Have you ever wondered which countries are the best at football or rugby, or who produces the best 100m sprinters or long-distance runners? We’ve created World Cups and Olympic tournaments to help us rank participant nations in this quest for understanding. But what about another question, this time around inventions. Have you ever wondered which countries are the best at inventing computers, or who is the best at medical innovations? This question is harder to answer because the variables involved mean we can’t have an Olympic tournament involving the best computer software programmers or engineers around the world. It would also probably be very boring to watch. But there are ways we can get a glimpse at the world’s inventions and the rate at which they are coming out of countries, and you may be surprised at some of the results.
The USA and Silicon Valley have created a wealth of technological inventions in the last 40 years, and most people are familiar with people like Bill Gates, Steve Jobs and Mark Zuckerberg. Apart from amassing billionaires of dollars from their work, they also have numerous patents to their name. And the chances are you use technology created in America on a daily basis. Norton Anti-Virus, IBM, Dell, Google, Hewlett Packard, the list goes on. But what happens when we look at the number of patents in a technology field like ‘Computing’ and compare to other countries?
By searching using the country code US and the publication date 2019, the user can search using PatBase for all patent families that sit within this criteria. The result is 993,733, an impressive number and reaffirms our perception that America is a place of rapid innovation and advancement. But what do these inventions look like, and what do they cover?
By clicking optimise on the search results page, users can very quickly see a breakdown by individual technology field.
With the results here showing that 17% of the 993,733 patent families returned on the initial search involve inventions that have a Kind Code sitting within ‘Basic Electrical Elements’. Second on the list is ‘Electric Communication’ at 16% and fourth at 12% is ‘Computing’. Which means a whopping 45% of patent families from the search involve just these three technology areas. Refining further, the user can see some of the companies earlier mentioned who are named on the patents that sit within the fields they are interested in. By clicking, PatBase allows me to see the full text of each patent document in the family, analyse for keywords, check legal status and explore forward and backward citations via Citation Explorer.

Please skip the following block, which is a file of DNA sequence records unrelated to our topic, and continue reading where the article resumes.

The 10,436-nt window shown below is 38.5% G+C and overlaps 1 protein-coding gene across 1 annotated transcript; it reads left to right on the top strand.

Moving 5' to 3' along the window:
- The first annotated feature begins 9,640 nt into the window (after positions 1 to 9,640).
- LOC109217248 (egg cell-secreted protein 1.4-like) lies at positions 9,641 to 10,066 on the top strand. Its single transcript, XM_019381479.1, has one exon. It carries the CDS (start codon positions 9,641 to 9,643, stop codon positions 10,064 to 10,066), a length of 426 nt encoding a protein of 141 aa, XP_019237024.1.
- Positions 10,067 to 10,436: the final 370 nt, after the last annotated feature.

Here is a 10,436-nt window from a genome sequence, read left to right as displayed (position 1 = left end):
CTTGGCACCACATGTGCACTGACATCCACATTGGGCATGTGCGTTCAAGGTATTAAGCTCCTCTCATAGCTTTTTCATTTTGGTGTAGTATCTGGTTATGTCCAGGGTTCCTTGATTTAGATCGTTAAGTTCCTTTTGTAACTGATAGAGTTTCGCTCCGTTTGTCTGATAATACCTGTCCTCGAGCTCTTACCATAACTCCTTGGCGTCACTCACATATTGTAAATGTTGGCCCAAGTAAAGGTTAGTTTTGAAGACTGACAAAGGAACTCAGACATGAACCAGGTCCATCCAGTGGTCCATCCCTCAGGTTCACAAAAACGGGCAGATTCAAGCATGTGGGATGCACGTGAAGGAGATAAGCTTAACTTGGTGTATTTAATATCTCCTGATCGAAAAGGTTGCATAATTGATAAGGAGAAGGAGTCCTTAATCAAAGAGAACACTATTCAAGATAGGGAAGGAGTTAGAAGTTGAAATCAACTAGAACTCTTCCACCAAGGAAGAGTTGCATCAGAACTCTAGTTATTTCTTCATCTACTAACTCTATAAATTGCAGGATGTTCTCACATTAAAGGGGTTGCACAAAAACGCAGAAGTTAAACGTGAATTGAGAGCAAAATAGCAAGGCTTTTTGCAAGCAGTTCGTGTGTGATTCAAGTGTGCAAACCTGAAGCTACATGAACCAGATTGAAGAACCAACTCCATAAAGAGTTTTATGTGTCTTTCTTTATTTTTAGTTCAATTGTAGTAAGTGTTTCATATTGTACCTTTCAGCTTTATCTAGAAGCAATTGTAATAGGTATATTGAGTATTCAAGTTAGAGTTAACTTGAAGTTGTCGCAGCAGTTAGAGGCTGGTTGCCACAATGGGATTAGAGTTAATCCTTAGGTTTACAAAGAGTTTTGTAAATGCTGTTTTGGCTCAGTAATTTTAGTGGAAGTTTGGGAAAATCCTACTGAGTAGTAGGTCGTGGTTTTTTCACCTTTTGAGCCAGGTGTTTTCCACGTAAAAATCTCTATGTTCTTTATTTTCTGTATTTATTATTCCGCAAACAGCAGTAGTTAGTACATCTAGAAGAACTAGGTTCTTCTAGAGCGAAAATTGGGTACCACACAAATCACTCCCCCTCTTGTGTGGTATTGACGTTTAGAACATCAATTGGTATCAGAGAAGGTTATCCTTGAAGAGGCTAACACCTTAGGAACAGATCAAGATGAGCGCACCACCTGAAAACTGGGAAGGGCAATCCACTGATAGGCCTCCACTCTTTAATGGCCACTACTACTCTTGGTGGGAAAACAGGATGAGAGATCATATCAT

Let’s look at Germany now, using 2019 in our search criteria and the results are entirely different. Unlike America, the top technological field returned by percentage of the total is ‘Engineering’ at 18%. This was way down in 9th place on the list in America, showing a clear focus in Germany (who have ‘Vehicles in General’ at 14% and in second place) around advancements in automotive and structural fields like these two. So we can see the focus very easily, and what different countries prioritize and choose to invest in. To add, Great Britain has a focus on ‘Medical & Veterinary Science’ which make up 20% of the patent families returned in the results. Australia takes it to another level and boasts 34% of patent families in 2019 sit within the ‘Medical & Veterinary Science’ field, an overwhelming focus in this area.
So Minesoft’s PatBase has given insight into the focus of some of these counties, and some of what they produce in ideas ranked against others. But how good are these countries at inventing things and getting them published? For this, I am going to use population size and divide by the patent families returned in my previous search for 2019. And this was where it got more interesting.
America has a population size of 327 million people and returned 993,733 patent families in the database results. Which means 0.0030 patents were produced per person in the year 2019. Australia returned 135,486 patent families in my search and therefore produces 0.0055 patents per person. Germany sits between them and published 0.0039 patents per person on average in 2019. What you expected? Australia produce patents compared to population size at almost twice the rate of the US! Maybe its time we start telling our sixth-formers and university graduates to look at Sydney and Melbourne instead of MIT and Harvard if they want their name on a future patent.
PatBase allows the individual professional or organisation to search and analyse patent and non-patent literature whenever they need. It’s a great tool for exploring new ideas and generating new avenues for research, but with its comprehensive and up-to-date Legal Status information, it gives the user peace of mind that the results returned are accurate.